Looking at what’s actually in the category, it’s a lot of the same things that were in the other categories, plus the Outlander books and Erin Morgenstern’s books (The Night Circus, etc.).
I’ve thought of Sword & Sorcery as being something like the Conan the Barbarian books. But I’m reading a fantasy series now that has a blurb on the cover calling it “one of the best sword and sorcery fantasies in years,” or something to that effect, and I’m not sure I’d ever have looked for something like it in that category. There are swords, and there’s magic, but the focus of the series is on the relationships among the characters. On Amazon, that category is almost identical to Action & Adventure and Epic.
You get very different results if you look in “books” instead of “Kindle e-books” since the Kindle Unlimited books dominate in e-books, and those tend to go after a very different audience. They’re very trope-driven and are very much in that “find your lane and stay with it” way of writing. You also see different things if you look at the bestsellers vs. just browsing in the category (the bestsellers are a current snapshot, but there’s some kind of consideration of sales over time in browsing, apparently).
I find all this a bit frustrating as both a reader and a writer. It doesn’t help in finding books if the same books are in every category. Why bother having such narrow categories at all if they all end up being the same, anyway? When there’s little difference between the books you see in plain-old “Fantasy” and the books you see when you break it down into smaller categories, and there’s little difference between categories, there’s no point in having the smaller categories. You might as well be like the big bookstores and just have a general “Science Fiction and Fantasy” section. Yeah, you might have some books that are historical, epic, action & adventure, romantic sword & sorcery, but all of them? Maybe what we need are more specific categories — secondary world, quest stories, non-grimdark (or shove grimdark into its own category without it also spilling over into all the other categories). And maybe separate categories for romantic urban fantasy (that’s really just paranormal romance) and “traditional” fantasy with romantic elements. I guess you can drill down into some of that with keyword searches, but I haven’t had a lot of luck. I even have software that lets me look up how a particular book is classified and what books you get when you search for a particular keyword, and that hasn’t helped me find books. Yeah, the software’s supposed to be for self-published writers to figure out which keywords and categories will be best, but I find it’s also useful to look up a particular book I like to see what categories it’s in, so I can then look there for other books like it.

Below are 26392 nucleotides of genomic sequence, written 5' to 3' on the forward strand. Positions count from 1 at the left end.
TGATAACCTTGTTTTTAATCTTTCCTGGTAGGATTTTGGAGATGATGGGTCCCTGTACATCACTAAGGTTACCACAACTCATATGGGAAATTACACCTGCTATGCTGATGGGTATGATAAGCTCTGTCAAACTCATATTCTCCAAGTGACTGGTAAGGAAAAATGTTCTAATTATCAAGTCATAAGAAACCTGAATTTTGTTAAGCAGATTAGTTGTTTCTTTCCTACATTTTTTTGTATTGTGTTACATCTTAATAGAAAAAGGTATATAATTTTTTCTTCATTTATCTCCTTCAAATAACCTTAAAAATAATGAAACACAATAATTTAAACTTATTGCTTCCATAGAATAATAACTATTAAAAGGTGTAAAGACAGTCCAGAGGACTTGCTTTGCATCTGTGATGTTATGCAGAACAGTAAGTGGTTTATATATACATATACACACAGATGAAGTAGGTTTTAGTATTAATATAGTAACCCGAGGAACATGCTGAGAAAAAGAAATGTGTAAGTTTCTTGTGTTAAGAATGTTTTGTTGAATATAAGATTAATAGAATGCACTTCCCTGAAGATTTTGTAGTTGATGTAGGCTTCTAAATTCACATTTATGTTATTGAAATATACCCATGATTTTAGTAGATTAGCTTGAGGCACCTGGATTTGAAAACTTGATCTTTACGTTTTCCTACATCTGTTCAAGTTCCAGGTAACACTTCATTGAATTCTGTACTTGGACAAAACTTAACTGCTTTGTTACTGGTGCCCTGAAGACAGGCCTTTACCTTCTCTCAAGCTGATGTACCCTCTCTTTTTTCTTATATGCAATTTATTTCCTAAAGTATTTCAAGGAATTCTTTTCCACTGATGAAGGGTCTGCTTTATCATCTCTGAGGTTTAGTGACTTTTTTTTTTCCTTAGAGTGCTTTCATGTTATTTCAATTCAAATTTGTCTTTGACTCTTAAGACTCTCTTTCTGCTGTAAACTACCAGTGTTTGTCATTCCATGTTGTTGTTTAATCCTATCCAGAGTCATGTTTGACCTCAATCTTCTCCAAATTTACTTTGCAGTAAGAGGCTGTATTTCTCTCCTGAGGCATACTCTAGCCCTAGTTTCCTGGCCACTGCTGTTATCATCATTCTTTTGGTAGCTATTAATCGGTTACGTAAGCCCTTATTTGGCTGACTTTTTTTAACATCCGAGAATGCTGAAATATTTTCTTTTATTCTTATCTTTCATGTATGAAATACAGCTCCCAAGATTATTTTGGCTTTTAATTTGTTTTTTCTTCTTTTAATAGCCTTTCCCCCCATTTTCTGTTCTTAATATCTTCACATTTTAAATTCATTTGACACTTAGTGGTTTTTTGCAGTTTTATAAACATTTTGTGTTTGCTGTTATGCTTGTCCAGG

Meanwhile, it doesn’t make it any easier to figure out which “lane” would be the best fit when they’re all more or less the same. I’ve got a virtual conference starting this weekend about the business side of publishing, so maybe I’ll learn something there that will help me.